A Pathe News video of Kent’s 37th Annual Hill climb championship on Brasted Hill.
Love the braces, woolly jumpers and billowing shirts. Some chaps really look like they are going so slow they are about to fall off. That’s a proper hill climb. The crowds are amazing. I suppose people didn’t have tv to watch or computers to stare at in those days.
Brasted Hill, 667 yards long. (average gradient 1-7)
The last weekend before the nationals is often Bristol South CC hill climb on Burrington Combe. 2.2 miles averaging 6%. A nice steady gradient, giving a different test to the shorter sharper climbs, like Bank Road. I’m not sure how long the event has been run for. I started riding in 2004, but I know it has been going for much longer.
113 riders were on the start sheet – another excellent turnout, showing once more the surprise rise in popularity of hill climbs in recent years. When I first rode in 2004, just 43 tested the time keeper.
In the past week, the weather has turned from late summer to autumnal. As we sat in the Burrington Combe cafe before hand, we could see a carpet of leaves falling. After a fashion, this could be south west England’s own “Race of the falling leaves”.
For those not doing the national HC, or moving onto the mud of cyclo-cross – this race is often the last of the season.
Despite doing well at Burrington Combe in recent years, I did consider dns, due to persistent injury. It is a bit tiresome, if for no other reason – it doesn’t make a great blog, when the primary purpose is giving updates on a slow moving injury. Anyway, I thought it’s only 2 miles so I can’t do too much harm.
I had quite a short warm up – on arrival I preferred to spend 20 minutes in a cafe with some friends who had cycled out from Bristol. With not much time left, I just warmed up on rollers. I usually go for a cycle around nearby roads, but it was quite a cold morning so I kept to the rollers. Though by the time I got to the time keeper, just after 11am, it was starting to warm up a little.
Today was the Otley CC hill climb on Guise Edge and Norwood Edge. The mens winner was Dan Evans (Team Elite) with a new CR on Guise Edge. The women’s winner was Mary Wilkinson (Yorkshire RC)
The weather was pretty good for October, though a slight headwind on Norwood Edge made it a hard second leg.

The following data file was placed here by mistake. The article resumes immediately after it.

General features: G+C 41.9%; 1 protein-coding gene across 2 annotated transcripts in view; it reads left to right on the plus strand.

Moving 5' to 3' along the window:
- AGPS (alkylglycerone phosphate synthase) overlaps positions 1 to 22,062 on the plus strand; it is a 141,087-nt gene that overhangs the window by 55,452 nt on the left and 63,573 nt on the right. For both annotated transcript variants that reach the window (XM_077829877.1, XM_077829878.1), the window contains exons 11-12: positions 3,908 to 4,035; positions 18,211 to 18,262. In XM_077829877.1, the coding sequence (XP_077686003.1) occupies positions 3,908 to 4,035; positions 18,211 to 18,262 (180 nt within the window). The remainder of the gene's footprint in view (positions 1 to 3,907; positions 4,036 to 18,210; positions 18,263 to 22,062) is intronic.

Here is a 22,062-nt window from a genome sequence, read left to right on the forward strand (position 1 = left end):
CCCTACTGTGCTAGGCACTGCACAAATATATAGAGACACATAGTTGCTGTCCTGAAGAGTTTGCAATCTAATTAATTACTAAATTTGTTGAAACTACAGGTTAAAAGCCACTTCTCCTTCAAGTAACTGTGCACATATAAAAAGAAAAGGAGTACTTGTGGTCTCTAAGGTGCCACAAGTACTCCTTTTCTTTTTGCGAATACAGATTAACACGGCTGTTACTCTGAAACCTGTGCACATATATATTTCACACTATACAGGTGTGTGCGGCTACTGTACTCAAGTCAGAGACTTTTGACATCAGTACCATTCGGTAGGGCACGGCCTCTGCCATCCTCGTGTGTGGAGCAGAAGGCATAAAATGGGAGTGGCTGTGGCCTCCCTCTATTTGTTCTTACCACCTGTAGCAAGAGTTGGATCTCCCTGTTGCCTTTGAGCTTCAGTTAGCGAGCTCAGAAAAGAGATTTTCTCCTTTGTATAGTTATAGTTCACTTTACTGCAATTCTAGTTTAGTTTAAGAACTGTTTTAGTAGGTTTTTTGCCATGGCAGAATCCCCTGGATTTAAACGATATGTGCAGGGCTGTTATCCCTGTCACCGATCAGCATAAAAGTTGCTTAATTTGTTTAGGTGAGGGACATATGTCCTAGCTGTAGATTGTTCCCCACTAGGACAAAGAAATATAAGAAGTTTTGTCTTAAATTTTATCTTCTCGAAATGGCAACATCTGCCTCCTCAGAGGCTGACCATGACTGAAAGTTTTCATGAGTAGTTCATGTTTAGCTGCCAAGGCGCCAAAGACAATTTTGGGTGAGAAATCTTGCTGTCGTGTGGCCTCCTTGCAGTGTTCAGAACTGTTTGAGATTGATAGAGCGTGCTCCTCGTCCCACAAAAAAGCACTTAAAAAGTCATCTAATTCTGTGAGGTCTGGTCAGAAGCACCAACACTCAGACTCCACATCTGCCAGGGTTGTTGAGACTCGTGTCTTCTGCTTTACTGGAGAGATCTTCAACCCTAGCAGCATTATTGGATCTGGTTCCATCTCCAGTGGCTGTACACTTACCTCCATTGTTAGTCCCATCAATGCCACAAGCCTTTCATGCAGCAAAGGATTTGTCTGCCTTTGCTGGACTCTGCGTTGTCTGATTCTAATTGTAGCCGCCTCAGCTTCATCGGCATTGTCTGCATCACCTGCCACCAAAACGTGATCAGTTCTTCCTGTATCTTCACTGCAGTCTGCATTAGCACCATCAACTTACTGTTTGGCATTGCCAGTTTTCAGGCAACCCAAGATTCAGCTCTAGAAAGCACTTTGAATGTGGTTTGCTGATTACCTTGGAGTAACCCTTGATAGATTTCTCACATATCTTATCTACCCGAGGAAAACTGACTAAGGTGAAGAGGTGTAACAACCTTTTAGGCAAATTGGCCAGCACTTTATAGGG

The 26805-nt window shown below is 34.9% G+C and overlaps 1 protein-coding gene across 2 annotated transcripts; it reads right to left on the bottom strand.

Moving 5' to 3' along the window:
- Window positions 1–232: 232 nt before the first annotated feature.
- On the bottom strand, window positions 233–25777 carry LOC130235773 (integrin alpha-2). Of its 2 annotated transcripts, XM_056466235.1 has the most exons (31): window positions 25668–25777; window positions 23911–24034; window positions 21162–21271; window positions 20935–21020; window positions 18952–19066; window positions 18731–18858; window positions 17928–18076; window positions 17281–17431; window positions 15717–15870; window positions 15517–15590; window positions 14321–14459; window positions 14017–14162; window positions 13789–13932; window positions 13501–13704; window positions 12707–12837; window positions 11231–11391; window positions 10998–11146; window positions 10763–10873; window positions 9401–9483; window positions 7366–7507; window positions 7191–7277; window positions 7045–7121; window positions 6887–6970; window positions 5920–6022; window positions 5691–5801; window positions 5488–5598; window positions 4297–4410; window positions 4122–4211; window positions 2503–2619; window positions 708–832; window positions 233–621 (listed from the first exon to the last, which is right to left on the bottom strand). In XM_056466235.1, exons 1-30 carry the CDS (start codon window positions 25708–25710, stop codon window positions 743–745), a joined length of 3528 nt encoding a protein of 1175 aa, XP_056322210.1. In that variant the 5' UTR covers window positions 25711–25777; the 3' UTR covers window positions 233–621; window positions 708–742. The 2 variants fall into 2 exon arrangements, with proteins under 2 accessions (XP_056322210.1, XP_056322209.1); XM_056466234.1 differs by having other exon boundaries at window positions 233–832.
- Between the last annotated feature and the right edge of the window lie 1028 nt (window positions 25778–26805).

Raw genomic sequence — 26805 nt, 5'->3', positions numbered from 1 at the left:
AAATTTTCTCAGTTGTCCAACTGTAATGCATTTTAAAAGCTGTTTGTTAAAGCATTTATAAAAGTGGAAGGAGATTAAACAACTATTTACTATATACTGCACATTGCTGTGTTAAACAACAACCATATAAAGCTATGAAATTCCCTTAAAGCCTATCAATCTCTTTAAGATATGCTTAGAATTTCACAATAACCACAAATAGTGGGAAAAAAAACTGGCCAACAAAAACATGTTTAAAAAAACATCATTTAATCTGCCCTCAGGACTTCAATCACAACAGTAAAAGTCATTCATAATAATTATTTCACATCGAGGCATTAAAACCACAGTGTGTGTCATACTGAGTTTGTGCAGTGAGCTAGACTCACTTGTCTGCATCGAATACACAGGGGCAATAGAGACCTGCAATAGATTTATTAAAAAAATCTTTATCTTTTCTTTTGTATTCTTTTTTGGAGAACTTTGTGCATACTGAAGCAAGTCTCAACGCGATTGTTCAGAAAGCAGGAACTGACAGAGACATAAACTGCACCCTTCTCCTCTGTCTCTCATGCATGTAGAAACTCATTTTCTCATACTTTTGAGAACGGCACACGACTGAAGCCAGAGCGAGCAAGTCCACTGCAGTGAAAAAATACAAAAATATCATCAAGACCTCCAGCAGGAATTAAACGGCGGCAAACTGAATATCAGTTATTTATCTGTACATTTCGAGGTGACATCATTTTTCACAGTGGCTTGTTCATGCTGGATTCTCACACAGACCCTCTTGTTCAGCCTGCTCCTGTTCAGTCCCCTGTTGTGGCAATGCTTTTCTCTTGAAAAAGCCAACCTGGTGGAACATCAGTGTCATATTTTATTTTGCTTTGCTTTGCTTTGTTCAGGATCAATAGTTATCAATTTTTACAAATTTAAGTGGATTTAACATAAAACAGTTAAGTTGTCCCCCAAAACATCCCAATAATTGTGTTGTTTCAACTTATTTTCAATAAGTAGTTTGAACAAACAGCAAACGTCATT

Before this morning, I was a little undecided about whether to race. I’ve ridden properly just once since last week, and have to admit it’s hard to keep up the same enthusiasm when training is hampered and there is pain before the start of a hill climb. But, I saw a physio on Thurs and he seemed to think it is OK to keep riding. Hopefully exercises will sort it out just in time for the dark months of winter training…
Spread out over 22 years, it was my 11th Otley CC hill climb.
First up was Guise Edge just outside Pateley Bridge. I was optimistic I would be able to do OK on this climb. It’s only a short 3 minutes or so, and I’ve had a good track record in previous years. I rode up the steep bits quite well. I kept it in the same gear and didn’t lose any rhythm. Then in the middle it flattens out a little bit so you try and get up a bit of momentum for the last left hander. Once over this I had a look down at the computer. It said about 2.10, which I was quite surprised. It meant I would do a better time than expected. However, I regret looking at computer, I think it upset the intensity and focus of the previous 2 minutes. I looked a second time and I saw the 3sec power had fallen to 250 something. The kind of power you can do in a 100 mile TT. I think for a 3 minute climb, you really want to just ride on feel and not look at anything.
It was a long drag to the line – a bit further than I seem to remember. In the end I did a 3.23.1, which I was quite pleased with. Dan Evans set a new CR of 3.13. Kieran Savage (Team B38) a 3.17.